I frequently get flyers through my door featuring delicious looking meals and astonishing weight loss transformations. Its no wonder a weekly meeting at your local village hall looks like it could the answer to your dieting prayers.
Then this story is published in the Daily Mail that flies in the face of all those ‘success stories’.
It appears that even the most ‘successful’ dieters; the ones that lost the most weight and win ‘slimmer of the year’ titles are hiding something that the clubs will never put on their posters and flyers:
Yep you read that right. While initial weight loss was substantial and impressive, many people who lose weight via slimming clubs never keep the weight off.
(Read this too – Can You Eat Unlimited Calorie Free Food?)
Richard Samber, former finance director of Weight Watchers, said if a person cannot maintain the weight loss then they will keep returning to the company.
“It’s successful because the other 84% have to come back and do it again. That’s where your business comes from”.
Dr Jacquie Lavin, head of nutrition at Slimming World, echos this, stating that their company has 400,000 “regularly attending members”.
Now don’t get me wrong consistency and compliance are essentials to success, in all areas of life not just weight loss.
But after a certain point, you have to be asking, surely the person must have lost the weight by now and learned how to eat better?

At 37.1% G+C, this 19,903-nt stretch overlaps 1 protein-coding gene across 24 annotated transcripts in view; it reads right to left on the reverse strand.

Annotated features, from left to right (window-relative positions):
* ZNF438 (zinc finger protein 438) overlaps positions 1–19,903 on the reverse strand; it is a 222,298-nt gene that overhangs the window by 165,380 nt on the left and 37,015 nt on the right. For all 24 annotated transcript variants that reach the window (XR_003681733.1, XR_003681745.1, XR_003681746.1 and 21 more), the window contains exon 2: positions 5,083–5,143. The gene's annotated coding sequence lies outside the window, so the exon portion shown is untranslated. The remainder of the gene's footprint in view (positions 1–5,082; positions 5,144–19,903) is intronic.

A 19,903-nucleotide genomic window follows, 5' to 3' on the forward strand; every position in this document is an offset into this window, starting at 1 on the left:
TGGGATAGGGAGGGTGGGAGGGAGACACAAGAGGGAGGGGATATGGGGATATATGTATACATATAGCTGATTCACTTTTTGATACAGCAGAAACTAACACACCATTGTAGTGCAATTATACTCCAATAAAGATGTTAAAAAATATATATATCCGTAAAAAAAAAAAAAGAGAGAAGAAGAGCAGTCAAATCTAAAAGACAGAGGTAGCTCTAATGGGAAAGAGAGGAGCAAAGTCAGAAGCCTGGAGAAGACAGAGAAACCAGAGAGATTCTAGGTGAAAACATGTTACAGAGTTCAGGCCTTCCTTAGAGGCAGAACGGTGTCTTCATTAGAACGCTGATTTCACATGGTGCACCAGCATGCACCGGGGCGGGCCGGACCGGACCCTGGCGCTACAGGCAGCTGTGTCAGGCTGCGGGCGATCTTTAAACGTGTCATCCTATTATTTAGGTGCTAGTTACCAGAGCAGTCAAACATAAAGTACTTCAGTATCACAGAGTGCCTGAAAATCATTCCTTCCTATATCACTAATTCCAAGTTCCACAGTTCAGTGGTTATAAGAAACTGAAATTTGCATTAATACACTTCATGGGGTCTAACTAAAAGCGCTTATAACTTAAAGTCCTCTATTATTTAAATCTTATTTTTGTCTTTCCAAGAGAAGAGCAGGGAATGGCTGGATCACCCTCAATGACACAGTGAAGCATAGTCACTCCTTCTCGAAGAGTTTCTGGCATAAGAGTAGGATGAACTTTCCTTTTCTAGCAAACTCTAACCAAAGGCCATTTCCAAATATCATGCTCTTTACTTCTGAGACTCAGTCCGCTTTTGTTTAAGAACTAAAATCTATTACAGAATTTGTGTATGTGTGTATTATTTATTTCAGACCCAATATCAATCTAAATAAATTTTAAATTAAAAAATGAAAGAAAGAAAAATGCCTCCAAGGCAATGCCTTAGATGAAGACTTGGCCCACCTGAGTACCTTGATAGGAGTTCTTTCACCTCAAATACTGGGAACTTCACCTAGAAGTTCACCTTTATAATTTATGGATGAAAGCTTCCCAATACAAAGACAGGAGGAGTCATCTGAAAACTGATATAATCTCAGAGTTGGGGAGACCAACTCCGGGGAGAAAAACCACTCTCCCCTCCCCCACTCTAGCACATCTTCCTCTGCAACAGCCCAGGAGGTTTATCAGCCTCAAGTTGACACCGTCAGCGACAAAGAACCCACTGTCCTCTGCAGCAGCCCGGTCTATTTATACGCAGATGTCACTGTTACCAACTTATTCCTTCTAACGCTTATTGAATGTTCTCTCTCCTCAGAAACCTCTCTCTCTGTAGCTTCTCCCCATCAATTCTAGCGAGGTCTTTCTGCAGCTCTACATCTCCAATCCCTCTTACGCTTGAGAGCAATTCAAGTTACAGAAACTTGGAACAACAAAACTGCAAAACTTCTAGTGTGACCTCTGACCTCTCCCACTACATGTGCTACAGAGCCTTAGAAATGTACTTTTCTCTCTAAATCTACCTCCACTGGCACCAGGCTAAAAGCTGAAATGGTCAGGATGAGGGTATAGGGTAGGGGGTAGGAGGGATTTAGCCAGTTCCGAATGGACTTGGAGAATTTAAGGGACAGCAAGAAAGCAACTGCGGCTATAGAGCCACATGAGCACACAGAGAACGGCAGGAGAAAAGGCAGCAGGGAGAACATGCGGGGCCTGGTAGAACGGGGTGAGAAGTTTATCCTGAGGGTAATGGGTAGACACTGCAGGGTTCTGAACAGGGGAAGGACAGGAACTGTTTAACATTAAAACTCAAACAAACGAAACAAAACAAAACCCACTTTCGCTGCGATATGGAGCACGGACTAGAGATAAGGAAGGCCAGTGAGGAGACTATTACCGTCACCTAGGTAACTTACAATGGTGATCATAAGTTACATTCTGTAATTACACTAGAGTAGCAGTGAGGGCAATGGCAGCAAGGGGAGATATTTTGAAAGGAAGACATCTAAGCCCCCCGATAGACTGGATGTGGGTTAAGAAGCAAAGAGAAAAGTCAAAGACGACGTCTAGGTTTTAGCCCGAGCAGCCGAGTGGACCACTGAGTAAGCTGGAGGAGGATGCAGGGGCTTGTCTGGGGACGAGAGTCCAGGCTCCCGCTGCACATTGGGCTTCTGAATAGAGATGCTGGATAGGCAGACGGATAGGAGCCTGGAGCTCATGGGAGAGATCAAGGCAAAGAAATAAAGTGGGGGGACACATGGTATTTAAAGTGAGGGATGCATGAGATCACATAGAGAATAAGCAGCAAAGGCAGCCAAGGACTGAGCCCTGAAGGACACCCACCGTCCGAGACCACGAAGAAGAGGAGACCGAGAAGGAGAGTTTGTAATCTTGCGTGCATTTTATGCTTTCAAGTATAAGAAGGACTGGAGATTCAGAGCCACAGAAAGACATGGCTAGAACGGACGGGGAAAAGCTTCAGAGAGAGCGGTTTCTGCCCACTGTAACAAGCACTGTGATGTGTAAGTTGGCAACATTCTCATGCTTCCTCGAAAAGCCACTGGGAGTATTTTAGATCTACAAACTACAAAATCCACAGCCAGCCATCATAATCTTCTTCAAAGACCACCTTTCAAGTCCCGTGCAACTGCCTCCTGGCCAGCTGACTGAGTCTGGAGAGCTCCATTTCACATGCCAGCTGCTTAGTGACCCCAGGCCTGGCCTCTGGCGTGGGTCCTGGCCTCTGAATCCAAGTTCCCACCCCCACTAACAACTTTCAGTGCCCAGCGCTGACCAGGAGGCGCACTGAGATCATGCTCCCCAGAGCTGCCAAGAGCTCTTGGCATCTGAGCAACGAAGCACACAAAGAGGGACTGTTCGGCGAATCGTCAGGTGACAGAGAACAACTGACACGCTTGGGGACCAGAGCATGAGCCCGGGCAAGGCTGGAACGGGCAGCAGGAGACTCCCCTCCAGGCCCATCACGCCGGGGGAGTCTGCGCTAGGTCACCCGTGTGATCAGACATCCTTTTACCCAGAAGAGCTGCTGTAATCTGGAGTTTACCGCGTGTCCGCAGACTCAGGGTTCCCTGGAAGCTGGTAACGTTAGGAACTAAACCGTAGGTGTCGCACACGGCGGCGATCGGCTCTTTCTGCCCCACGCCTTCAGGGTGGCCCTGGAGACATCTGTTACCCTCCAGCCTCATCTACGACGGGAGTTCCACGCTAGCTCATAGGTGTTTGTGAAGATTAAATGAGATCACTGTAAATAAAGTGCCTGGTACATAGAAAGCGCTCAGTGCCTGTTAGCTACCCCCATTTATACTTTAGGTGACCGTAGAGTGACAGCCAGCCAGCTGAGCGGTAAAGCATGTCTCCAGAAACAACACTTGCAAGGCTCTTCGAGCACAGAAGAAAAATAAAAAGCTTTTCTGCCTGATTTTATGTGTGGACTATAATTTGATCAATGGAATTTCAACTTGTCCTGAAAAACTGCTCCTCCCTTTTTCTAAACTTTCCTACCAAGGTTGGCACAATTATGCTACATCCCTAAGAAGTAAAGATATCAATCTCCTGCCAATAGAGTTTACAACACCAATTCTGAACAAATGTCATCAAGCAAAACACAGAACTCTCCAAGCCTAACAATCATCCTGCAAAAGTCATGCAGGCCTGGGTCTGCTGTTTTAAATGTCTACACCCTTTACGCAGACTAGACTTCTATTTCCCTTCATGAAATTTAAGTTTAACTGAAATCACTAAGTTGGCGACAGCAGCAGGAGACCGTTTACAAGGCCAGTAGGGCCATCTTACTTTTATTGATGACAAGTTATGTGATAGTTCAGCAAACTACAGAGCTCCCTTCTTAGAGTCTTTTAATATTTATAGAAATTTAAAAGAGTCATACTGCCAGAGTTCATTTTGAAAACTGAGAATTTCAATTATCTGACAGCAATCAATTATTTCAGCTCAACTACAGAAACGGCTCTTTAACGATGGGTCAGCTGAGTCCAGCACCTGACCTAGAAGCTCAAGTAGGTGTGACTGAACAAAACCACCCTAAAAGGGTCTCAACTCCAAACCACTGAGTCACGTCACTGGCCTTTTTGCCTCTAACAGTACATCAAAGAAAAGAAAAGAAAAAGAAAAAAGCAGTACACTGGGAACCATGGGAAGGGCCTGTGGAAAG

The thing is, these clubs are built on failure, not success. The before and after pictures don’t show the whole story, as the article clearly demonstrates.
They also make their methods unnecessarily complicated, meaning you learn ‘their’ way rather than becoming more educated around nutrition.
You count Point or Syns rather than calories, have Green or Red days, swap regular food for prepackaged meals, snacks and shakes, and swap your usual bolognese for their ‘special’ recipe.
Many slimming clubs also collaborate with household brands to promote each other and boost sales. This isn’t to say the foods members are encouraged to eat are either ‘good’ or ‘bad’, but it demonstrates how diet clubs are there to make money first and foremost.
I understand, after all I’m a business owner too. But it would go against my integrity to tell people anything other than the absolute truth when it comes to their health and how to improve it. In fact I tell my members I don’t want them staying with me forever – my goal is to educate, motivate and empower them to be able to stay healthy for the rest of their life without me looking over their shoulder.